Here's what the Iverson Movie Ranch obsession is all about ...

For an introduction to this blog and to the obsession a growing number of vintage film and TV fans have with the Iverson Movie Ranch — the most widely filmed outdoor location in movie and TV history — please read the site's introductory post, found here.
• Your feedback is appreciated — please leave comments on any of the posts.
• To find specific rock features or look up movie titles, TV shows, actors and production people, see the "LABELS" section — the long alphabetical listing on the right side of the page, below.
• To join the MAILING LIST, send me an email at and let me know you'd like to sign up.
• I've also begun a YouTube channel for Iverson Movie Ranch clips and other movie location videos, which you can get to by clicking here.
• Here's a link to Garden of the Gods, the best-known section of the Iverson Movie Ranch (featured in the movie "Stagecoach," the "Lone Ranger" TV show and hundreds of other productions).
• To go right to the great Iverson cinematographers, click here.
• Readers can email the webmaster at

Monday, March 6, 2017

Donald "Red" Barry's wonder horse Banner hides in the bushes near a rock with an L-shaped crack

L-R: Wild Bill Elliott, Bob Livingston, Don Barry, Roy Rogers,
Allan "Rocky" Lane, Sunset Carson

Donald "Red" Barry may have been one of the shortest cowboy heroes of the B-Western era, but I also think he may have been the best actor in the bunch.

"Ghost Valley Raiders" (Republic, 1940): Lobby card shot at Iverson's Grove Cabin

Barry shot most of his Republic pictures on the Iverson Ranch, and they're some of the best showcases for the ranch if you can find them. I recently scanned "Ghost Valley Raiders" and it's a rocktacular — I want to thank Western movie location historian Tinsley Yarbrough for pointing me to the movie.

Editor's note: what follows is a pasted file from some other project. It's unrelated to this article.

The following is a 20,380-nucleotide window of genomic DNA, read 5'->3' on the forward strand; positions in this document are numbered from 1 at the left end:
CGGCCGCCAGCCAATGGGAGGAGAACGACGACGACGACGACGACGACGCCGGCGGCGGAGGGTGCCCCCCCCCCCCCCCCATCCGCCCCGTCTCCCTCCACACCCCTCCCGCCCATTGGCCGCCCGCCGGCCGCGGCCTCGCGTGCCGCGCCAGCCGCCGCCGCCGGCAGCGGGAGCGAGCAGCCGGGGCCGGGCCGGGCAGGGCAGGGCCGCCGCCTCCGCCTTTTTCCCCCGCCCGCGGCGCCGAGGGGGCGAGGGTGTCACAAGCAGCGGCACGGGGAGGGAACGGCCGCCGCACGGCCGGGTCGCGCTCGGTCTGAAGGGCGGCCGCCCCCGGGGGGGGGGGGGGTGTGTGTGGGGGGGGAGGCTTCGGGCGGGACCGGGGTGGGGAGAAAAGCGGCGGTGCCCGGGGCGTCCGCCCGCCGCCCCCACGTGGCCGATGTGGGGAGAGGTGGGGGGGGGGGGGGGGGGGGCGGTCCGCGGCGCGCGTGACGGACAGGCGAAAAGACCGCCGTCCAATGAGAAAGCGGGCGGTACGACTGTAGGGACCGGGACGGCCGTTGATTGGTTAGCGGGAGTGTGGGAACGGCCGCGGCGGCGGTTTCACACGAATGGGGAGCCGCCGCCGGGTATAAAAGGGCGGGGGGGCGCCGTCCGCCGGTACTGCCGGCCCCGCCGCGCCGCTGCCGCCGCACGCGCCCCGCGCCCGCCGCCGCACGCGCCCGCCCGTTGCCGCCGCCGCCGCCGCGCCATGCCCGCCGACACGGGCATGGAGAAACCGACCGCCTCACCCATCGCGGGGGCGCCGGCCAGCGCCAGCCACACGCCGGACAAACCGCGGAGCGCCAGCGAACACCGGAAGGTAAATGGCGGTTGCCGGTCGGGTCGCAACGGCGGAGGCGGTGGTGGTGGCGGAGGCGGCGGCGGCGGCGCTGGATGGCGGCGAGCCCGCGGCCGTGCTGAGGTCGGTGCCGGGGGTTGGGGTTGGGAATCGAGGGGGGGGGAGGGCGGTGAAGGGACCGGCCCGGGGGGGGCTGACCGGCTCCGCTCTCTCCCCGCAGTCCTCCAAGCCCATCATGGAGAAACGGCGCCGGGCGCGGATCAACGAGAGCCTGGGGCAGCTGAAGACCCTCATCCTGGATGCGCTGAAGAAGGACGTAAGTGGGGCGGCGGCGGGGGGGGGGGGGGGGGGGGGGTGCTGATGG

Donald Barry and "Banner" at the Grove Cabin on the Lower Iverson

Barry rode a cool movie horse in the 1940s — Banner. The word is that Banner, a big bay, later did movie work with John Wayne, Rocky Lane and Andy Devine. Ouch!

Donald Barry and Banner in "Ghost Valley Raiders"

Banner was presented as one of those super-smart movie horses, and in "Ghost Valley Raiders" he was given a number of "wonder horse"-type stunts to do to help Barry fight bad guys.

Banner hides in the bushes — positioned conveniently next to a distinctive rock

In one of those stunts, all Banner had to do was go hide in the bushes. As it turns out, he hid right next to a rock with a distinctive curved, or L-shaped, crack running through it.

I was able to find that same rock on a recent visit to the former movie ranch.

The rock is kind of hidden among the condos just east of Redmesa Road.

"The Roy Rogers Show" (1957): Roy and Trigger at the L-shaped crack

Banner wasn't the only famous movie horse to be filmed at the L-shaped crack. In this shot from an episode of "The Roy Rogers Show," Roy works with Trigger near the same cracked rock.

The shot comes from the episode "End of the Trail," which premiered Jan. 27, 1957, during the show's sixth and final season. The episode would have been filmed in 1956.

This Google aerial shows where the cracked rock can be found. It's in a private community, but in my experience the residents have been cool about visitors who are there for thoughtful rock gawking.

The "Hangman's Tree" on the Lower Iverson ("Ghost Valley Raiders")

The cracked rock sequence in "Ghost Valley Raiders" also features the so-called "Hangman's Tree," which was located nearby but did not survive condo development. Click here to read a detailed post about the tree.

Another view of the Hangman's Tree in "Ghost Valley Raiders"

Oddly enough, no one seems to recall an instance where the "Hangman's Tree" was used for a hanging. If you know of one, I'd like to hear about it. Please comment or send a note.

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